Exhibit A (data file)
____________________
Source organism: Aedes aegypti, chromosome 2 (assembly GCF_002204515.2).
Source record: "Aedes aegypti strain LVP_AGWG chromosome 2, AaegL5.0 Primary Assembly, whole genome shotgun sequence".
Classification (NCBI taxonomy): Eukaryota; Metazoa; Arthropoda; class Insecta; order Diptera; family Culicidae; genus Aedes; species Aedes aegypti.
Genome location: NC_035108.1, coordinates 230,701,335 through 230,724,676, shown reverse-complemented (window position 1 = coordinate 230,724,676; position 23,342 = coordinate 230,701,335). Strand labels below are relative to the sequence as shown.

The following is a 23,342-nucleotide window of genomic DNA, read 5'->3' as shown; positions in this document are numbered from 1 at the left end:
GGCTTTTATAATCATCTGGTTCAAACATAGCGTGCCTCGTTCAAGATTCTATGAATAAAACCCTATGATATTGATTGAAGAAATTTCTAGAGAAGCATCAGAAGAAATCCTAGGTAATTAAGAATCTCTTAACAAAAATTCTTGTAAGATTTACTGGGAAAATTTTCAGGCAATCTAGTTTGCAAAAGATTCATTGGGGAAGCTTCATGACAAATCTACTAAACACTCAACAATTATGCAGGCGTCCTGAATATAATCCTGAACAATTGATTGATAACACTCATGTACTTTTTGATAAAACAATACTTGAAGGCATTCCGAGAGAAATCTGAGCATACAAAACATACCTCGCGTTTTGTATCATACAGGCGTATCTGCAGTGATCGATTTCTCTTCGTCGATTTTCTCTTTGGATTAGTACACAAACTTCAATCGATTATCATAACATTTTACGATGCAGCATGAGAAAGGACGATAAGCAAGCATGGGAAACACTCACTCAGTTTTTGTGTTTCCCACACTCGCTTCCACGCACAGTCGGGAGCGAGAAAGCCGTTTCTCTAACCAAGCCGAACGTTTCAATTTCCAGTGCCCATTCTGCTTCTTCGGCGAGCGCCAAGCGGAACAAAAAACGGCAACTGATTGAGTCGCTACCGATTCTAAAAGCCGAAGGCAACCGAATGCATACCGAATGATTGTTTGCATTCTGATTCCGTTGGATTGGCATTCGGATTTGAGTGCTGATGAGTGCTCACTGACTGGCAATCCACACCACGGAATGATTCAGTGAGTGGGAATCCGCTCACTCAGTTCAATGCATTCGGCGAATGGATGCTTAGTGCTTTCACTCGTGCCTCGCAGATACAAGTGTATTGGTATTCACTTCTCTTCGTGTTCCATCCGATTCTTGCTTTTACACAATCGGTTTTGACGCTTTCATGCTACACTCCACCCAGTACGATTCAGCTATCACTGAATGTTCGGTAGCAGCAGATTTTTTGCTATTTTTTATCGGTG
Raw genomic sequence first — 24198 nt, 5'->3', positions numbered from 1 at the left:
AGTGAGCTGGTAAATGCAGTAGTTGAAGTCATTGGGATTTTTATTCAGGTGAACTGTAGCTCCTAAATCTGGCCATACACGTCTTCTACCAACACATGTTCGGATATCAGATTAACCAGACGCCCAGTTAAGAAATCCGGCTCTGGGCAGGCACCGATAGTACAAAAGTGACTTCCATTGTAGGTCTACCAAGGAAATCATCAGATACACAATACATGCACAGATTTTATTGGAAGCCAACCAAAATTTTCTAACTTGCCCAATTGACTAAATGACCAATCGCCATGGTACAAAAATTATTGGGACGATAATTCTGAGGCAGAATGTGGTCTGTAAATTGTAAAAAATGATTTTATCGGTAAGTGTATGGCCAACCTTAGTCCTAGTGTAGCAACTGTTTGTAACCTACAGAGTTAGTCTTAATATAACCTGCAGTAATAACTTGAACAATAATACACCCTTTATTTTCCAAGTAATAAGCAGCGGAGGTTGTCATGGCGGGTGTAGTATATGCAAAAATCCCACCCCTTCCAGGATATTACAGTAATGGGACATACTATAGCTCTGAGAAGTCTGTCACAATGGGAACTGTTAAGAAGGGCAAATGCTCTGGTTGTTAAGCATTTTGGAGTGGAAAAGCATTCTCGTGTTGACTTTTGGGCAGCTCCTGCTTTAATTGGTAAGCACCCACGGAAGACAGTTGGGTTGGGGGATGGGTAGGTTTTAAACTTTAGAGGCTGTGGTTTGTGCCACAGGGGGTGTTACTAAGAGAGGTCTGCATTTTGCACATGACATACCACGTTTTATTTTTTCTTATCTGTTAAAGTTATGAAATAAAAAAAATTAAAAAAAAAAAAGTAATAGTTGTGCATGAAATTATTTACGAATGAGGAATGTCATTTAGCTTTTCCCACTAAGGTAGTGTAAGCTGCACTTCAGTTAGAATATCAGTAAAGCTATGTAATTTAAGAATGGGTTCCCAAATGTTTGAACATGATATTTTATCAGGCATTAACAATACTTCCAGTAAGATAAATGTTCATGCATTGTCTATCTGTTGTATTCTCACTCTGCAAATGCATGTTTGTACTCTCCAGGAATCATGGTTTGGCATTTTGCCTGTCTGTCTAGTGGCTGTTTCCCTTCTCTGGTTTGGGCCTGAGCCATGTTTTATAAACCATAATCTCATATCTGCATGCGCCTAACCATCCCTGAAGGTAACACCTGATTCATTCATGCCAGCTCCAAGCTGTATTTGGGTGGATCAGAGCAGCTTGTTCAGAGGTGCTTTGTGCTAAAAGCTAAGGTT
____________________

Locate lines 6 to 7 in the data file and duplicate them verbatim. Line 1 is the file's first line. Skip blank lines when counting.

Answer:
GGCTTTTATAATCATCTGGTTCAAACATAGCGTGCCTCGTTCAAGATTCTATGAATAAAACCCTATGATATTGATTGAAGAAATTTCTAGAGAAGCATCAGAAGAAATCCTAGGTAATTAAGAATCTCTTAACAAAAATTCTTGTAAGATTTACTGGGAAAATTTTCAGGCAATCTAGTTTGCAAAAGATTCATTGGGGAAGCTTCATGACAAATCTACTAAACACTCAACAATTATGCAGGCGTCCTGAATATAATCCTGAACAATTGATTGATAACACTCATGTACTTTTTGATAAAACAATACTTGAAGGCATTCCGAGAGAAATCTGAGCATACAAAACATACCTCGCGTTTTGTATCATACAGGCGTATCTGCAGTGATCGATTTCTCTTCGTCGATTTTCTCTTTGGATTAGTACACAAACTTCAATCGATTATCATAACATTTTACGATGCAGCATGAGAAAGGACGATAAGCAAGCATGGGAAACACTCACTCAGTTTTTGTGTTTCCCACACTCGCTTCCACGCACAGTCGGGAGCGAGAAAGCCGTTTCTCTAACCAAGCCGAACGTTTCAATTTCCAGTGCCCATTCTGCTTCTTCGGCGAGCGCCAAGCGGAACAAAAAACGGCAACTGATTGAGTCGCTACCGATTCTAAAAGCCGAAGGCAACCGAATGCATACCGAATGATTGTTTGCATTCTGATTCCGTTGGATTGGCATTCGGATTTGAGTGCTGATGAGTGCTCACTGACTGGCAATCCACACCACGGAATGATTCAGTGAGTGGGAATCCGCTCACTCAGTTCAATGCATTCGGCGAATGGATGCTTAGTGCTTTCACTCGTGCCTCGCAGATACAAGTGTATTGGTATTCACTTCTCTTCGTGTTCCATCCGATTCTTGCTTTTACACAATCGGTTTTGACGCTTTCATGCTACACTCCACCCAGTACGATTCAGCTATCACTGAATGTTCGGTAGCAGCAGATTTTTTGCTATTTTTTATCGGTG
Raw genomic sequence first — 24198 nt, 5'->3', positions numbered from 1 at the left: